Serial Peripheral Interface (SPI): SPI is an interface that enables the serial (one bit at a time) exchange of data between two devices, one called a master and the other called a slave. An SPI operates in full duplex mode. This means that data can be transferred in both directions at the same time.

Cyber Security Terminology

Confidentiality, Integrity, and Availability, or CIA triad: CIA is a cyber-security model to improve information security within an organization or networked system. In this context, confidentiality is a set of rules that limits access to information, integrity is the assurance that the information is trustworthy and accurate, and availability is a guarantee of reliable access to the information by authorized people.

Vulnerability: In information technology (IT), vulnerability is a flaw in code or design that creates a potential point of security compromise for an endpoint or network. Vulnerability is the intersection of three elements: a system susceptibility or flaw, attacker access to the flaw, and attacker capability to exploit the flaw.

Attack vector (threat vector): An attack vector (threat vector) is a path or means by which a hacker (or cracker) can gain access to a computer or network server in order to deliver a payload or malicious outcome. Attack vectors enable hackers to exploit system vulnerabilities, including the human element.

Attack surface: An attack surface is the total sum of the vulnerabilities in a given computing device or network that are accessible to a hacker. For the purposes of embodiments of the invention, a narrow attack surface describes a system having very few realizable attack vectors. The attack vectors that are realizable would require physical access to the target system and a significant amount of time to reverse engineer the system interfaces. A wide attack surface is when a system has one or more realizable attack vectors that do not require much time or physical access to employ.

Non-repudiation: Non-repudiation, with regards to digital security, is a service that provides proof of the integrity and origin of data. It is an authentication that can be asserted to be genuine with high assurance.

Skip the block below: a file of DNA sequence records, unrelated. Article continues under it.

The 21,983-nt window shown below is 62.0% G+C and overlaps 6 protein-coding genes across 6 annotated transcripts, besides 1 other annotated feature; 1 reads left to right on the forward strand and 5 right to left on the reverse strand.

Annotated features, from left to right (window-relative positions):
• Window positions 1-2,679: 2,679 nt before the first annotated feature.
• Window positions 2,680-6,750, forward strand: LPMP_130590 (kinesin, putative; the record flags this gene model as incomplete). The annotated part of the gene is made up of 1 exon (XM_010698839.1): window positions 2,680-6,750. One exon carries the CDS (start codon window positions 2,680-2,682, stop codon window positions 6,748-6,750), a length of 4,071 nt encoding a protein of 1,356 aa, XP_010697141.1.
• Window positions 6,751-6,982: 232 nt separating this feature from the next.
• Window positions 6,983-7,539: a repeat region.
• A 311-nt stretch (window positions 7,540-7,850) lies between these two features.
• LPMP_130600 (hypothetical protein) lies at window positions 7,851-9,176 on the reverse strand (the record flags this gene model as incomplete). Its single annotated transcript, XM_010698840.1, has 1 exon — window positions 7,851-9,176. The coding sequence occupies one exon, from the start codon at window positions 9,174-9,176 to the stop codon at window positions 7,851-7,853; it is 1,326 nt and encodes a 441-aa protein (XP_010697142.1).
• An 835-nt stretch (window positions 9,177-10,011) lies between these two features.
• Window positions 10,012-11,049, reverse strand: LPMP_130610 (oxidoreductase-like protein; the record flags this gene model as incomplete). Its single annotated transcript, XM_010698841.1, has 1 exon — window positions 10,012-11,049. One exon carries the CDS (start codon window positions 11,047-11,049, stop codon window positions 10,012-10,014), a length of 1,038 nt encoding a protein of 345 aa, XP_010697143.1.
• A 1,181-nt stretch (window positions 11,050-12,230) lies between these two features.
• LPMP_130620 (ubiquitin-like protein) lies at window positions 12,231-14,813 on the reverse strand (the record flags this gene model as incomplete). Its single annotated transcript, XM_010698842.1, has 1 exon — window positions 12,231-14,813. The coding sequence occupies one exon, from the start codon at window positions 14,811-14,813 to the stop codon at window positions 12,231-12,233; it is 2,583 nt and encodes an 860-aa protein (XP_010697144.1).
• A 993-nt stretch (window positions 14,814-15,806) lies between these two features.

Penetration testing: Penetration testing, sometimes called pen testing for short, is the practice of testing a computer system, network, or Web application to find vulnerabilities that an attacker could exploit.

Protect & patch: Protect & patch is a term meaning to first protect critical information by putting up firewalls and implementing other security infrastructure around the data to be protected. Afterwards, a patching system is employed that ensures all software and hardware on the network is kept up to date with any new antimalware signatures or patches.

Human factor: The human factor is the study of how humans behave physically and psychologically in relation to particular environments or communication techniques. Specifically, from a cyber perspective, the human factor terminology is used to describe how humans are prone to exploitation when it comes to an attacker's methods of manipulation to gain access to an otherwise secure network.

Software Framework: In computer programming, a software framework is an abstraction in which software providing generic functionality can be selectively changed by additional user-written code, thus providing application-specific software.

Embedded Systems

Embedded operating systems: Embedded operating systems (OS) are specialized operating systems built into larger systems or computers. In contrast to an operating system for a general-purpose computer, an embedded operating system is typically quite limited in terms of function—depending on the device in question, the system may only run a single application. However, that single application is crucial to the device's operation, so an embedded OS must be reliable and able to run with constraints on memory, size and processing power. This is in contrast to firmware which is permanent software programmed into the read-only memory of an embedded computing system.